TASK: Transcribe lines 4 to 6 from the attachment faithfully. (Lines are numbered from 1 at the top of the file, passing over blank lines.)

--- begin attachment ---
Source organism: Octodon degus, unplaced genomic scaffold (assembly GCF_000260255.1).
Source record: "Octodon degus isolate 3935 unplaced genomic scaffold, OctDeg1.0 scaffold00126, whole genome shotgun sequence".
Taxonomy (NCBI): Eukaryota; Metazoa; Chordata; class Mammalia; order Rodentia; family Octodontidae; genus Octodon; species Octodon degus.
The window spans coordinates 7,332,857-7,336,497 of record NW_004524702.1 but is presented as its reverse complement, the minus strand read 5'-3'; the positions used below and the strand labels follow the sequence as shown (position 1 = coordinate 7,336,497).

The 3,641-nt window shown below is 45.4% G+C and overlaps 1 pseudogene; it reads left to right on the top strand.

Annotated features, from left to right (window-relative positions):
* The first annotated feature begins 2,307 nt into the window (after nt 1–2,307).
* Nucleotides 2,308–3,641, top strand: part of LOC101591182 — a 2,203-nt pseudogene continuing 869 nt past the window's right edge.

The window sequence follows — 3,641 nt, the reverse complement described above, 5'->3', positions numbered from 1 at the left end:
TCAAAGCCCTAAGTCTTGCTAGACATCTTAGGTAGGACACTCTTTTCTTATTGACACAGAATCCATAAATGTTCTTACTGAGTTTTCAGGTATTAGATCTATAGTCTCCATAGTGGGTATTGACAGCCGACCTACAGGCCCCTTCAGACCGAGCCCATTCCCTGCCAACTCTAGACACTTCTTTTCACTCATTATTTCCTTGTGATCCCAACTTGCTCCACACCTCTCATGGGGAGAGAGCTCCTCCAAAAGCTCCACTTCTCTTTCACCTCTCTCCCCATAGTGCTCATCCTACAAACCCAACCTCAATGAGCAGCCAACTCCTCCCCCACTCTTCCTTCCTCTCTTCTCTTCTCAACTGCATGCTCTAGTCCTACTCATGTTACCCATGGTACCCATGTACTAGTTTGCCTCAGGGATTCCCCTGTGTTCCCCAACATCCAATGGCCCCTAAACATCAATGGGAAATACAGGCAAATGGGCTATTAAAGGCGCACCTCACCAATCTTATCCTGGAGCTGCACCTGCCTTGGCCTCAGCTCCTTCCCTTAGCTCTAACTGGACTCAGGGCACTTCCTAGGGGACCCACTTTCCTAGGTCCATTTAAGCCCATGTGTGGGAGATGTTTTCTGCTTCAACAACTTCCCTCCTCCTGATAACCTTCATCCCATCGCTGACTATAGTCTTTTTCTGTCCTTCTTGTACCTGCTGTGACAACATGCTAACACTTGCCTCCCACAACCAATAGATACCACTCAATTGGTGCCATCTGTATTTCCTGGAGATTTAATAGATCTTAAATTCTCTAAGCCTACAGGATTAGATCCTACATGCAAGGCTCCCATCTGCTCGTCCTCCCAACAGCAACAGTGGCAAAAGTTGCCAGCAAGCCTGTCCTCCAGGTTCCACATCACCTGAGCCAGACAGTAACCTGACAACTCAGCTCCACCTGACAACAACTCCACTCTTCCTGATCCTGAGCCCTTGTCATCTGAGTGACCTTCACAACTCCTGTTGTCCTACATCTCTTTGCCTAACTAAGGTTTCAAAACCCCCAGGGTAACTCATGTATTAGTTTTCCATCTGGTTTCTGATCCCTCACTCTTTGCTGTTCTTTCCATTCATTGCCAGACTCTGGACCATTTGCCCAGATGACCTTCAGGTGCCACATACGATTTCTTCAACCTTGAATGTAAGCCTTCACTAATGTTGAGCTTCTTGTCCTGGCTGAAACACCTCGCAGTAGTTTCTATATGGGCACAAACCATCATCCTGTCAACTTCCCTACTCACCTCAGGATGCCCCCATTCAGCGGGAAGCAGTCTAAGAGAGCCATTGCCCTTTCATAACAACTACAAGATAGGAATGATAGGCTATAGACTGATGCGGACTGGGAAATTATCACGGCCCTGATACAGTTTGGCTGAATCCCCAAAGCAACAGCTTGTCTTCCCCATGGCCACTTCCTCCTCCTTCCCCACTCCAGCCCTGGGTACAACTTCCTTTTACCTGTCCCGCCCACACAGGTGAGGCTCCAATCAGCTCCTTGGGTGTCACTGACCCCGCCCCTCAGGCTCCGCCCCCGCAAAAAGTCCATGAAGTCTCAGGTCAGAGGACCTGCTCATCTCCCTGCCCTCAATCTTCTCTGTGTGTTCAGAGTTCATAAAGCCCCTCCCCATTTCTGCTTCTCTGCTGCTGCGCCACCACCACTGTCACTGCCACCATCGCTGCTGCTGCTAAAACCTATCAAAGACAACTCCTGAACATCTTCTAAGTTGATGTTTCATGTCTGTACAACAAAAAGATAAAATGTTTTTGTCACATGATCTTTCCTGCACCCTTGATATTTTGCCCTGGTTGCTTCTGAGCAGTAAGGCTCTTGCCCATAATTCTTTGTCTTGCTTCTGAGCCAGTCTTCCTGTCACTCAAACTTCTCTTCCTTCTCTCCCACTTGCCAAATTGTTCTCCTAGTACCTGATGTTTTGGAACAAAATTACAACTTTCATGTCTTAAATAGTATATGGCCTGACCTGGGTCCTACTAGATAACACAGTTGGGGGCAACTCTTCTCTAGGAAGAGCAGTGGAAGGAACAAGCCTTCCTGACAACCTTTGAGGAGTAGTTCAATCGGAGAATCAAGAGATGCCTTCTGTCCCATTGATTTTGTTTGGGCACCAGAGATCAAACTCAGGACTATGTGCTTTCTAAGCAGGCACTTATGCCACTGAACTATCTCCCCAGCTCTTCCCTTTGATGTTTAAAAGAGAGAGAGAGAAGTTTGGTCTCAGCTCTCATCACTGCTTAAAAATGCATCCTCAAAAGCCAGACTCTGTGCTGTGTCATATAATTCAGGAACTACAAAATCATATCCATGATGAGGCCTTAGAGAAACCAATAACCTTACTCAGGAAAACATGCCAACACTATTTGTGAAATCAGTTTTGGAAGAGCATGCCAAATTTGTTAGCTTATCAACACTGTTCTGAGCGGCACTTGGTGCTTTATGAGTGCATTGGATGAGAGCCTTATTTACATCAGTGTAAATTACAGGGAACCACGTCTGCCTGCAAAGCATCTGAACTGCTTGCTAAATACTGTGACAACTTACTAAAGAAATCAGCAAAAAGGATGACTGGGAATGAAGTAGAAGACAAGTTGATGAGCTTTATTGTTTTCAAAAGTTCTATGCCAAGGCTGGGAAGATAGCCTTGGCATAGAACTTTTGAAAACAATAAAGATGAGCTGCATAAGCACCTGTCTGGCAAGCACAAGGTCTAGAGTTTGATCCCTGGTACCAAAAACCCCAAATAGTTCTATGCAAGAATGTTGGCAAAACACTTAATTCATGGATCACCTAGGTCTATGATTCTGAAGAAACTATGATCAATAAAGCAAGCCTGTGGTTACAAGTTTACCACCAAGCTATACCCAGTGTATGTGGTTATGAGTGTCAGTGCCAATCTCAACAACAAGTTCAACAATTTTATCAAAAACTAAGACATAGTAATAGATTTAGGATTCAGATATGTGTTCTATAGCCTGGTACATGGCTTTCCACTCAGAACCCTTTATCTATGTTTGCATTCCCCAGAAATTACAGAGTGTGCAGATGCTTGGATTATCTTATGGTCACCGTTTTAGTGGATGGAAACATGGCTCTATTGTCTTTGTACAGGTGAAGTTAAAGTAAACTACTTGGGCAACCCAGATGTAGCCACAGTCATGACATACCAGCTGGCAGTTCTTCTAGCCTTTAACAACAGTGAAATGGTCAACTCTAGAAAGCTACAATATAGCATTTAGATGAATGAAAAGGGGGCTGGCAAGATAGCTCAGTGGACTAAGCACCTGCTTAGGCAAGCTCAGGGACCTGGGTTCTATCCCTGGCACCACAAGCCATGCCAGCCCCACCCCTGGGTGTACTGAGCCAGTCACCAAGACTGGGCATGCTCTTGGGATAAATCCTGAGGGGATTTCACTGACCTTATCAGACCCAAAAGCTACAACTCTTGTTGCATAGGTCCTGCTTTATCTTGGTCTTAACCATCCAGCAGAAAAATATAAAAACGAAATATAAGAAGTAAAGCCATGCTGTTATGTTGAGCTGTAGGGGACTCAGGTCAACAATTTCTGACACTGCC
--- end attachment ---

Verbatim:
The window spans coordinates 7,332,857-7,336,497 of record NW_004524702.1 but is presented as its reverse complement, the minus strand read 5'-3'; the positions used below and the strand labels follow the sequence as shown (position 1 = coordinate 7,336,497).

The 3,641-nt window shown below is 45.4% G+C and overlaps 1 pseudogene; it reads left to right on the top strand.

Annotated features, from left to right (window-relative positions):